The really important part of the tradition is this: Unix does not care about extension. The fact that humans often (but not always) put a "." in the middle of a file name, and a traditional word behind it, does not matter to the operating system itself. There is nothing that prevents you from creating an executable that's called foo.c or foo.o. There is also nothing that prevents you from putting your Fortran source code into a file named foo or even foo.c; you'll have to write some gnarly makefile rules to get it to compile, but it will work. The "." in the file name is not special to the OS itself, it is just used as a convention.

There are other operating systems that have different traditions. Sir Dice pointed out MS-DOS. It inherited that tradition from cp/m, where file names had to have the 8.3 format, and a file without extension would have to be called foo. with a trailing dot. cp/m in turn inherited that tradition from various Digital Equipment operating systems (RSX-11, VMS, TOPS-xx and so on), where extensions were also used. I remember that under VMS, scripts used the ".com" extension, and compiled executables the ".exe" extension, and there was some mechanism to install executables as "aliases" in your shell, so to run them you could just say "foo" instead of having to type "foo.exe".

Here would be my recommendation: When in Rome, do like the Romans. When using FreeBSD, stick to the Unix traditions, and don't use ".sh" on your shell scripts (nor ".py" on your python scripts if they are intended to be executed from the command line, and so on). Learn to be comfortable. But when using other operating systems (I recommend that you install OpenVMS on an emulator for fun), stick to their traditions.

At this point, go listen to Zero Mostel sing "If I were a rich man". He's really good.
 

PacketMan

Aspiring Daemon

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#5
I like using ls -lhG. The -G option shows binaries in red, nonexecutable in green, directories in blue, on my machine. Links show up as faint purple, but its not so easy to notice with my monitor and eyes.

From:
ls(1)

We find:
" -G Enable colorized output. This option is equivalent to defining
CLICOLOR in the environment. (See below.) This functionality
can be compiled out by removing the definition of COLORLS. This
option is not defined in IEEE Std 1003.1-2001 (``POSIX.1'')."
 

Snurg

Aspiring Daemon

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#6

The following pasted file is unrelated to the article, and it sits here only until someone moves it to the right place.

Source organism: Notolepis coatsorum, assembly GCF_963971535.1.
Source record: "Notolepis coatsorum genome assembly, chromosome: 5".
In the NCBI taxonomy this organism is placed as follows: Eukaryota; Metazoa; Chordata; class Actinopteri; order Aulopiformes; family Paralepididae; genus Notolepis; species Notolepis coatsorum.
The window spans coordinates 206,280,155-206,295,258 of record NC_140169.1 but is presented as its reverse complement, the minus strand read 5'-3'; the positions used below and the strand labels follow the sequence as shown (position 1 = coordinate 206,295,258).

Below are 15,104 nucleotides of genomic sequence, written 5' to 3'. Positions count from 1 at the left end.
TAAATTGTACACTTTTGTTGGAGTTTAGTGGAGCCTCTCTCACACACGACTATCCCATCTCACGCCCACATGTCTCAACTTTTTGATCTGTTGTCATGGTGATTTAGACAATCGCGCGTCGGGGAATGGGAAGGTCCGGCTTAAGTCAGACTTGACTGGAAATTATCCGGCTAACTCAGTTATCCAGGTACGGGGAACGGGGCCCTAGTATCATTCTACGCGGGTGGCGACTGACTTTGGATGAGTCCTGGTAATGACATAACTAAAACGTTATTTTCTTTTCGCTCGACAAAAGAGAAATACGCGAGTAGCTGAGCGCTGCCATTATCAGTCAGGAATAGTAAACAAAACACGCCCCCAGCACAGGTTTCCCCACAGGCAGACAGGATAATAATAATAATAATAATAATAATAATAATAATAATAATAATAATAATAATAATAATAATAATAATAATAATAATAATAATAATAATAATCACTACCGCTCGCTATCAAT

This also works for compiling source code. The tradition is that foo.c gets compiled to foo.o, and then linked into foo.
Isn't the tradition that by default, without including a target filename option, the linked output is named a.out?
At least this is still the case, as when I do a mere cc myprog.c, I get an executable a.out.
I remember that under VMS, scripts used the ".com" extension, and compiled executables the ".exe" extension, and there was some mechanism to install executables as "aliases" in your shell, so to run them you could just say "foo" instead of having to type "foo.exe".
That's interesting... didn't know that.
Just a bit more info on MSDOS history: .com files were just binary images that could be used directly, with the start address of the program being at 0x100, same as in CP/M. This was possible because they were limited to 64kB, thus didn't require actual code segment handling. This eased direct conversion from 8-bit programs to "16-bit programs" without recompiling.

Due to the .com files' limitation to 64kB code size, there were the .exe programs. These included a translation table that DOS had to "link", replace the segment placeholders with the actual location at runtime, before they could be run. There was an exe2bin program included with many old DOS versions which served to produce a directly executable image .com file (which was possible only if the code size didn't exceed 64kB, and the code used only one code segment), so that loaders that did what we know from the exec...() system call, could load .com programs without calling the DOS internals to translate a such table.

And regarding the original question: I am really glad that it's the way it is on Unices. Imagine we'd have to deal with .elf, elf2, coff, and hundreds of other "extensions"...
 

SirDice

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#7
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CraigHB

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#8
I rely on the coloring provided by the ls command, though I have the whole thing aliased simply to dir. It works well for me since it saves the trouble of inspecting the long output to look at attributes. Dots and underscores in files name are still handy to classify them so I still use that as well, though not in an extension kind of way.
 

ralphbsz

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#9
Isn't the tradition that by default, without including a target filename option, the linked output is named a.out?
True, that's the default of the compiler/linker. Although in practice, that convention is not very useful: If you have a directory full of sources like foo.c and bar.c, then compiling both of them to a.out won't work, they'll step on each other. The default of make is to compile foo.c to foo and so on.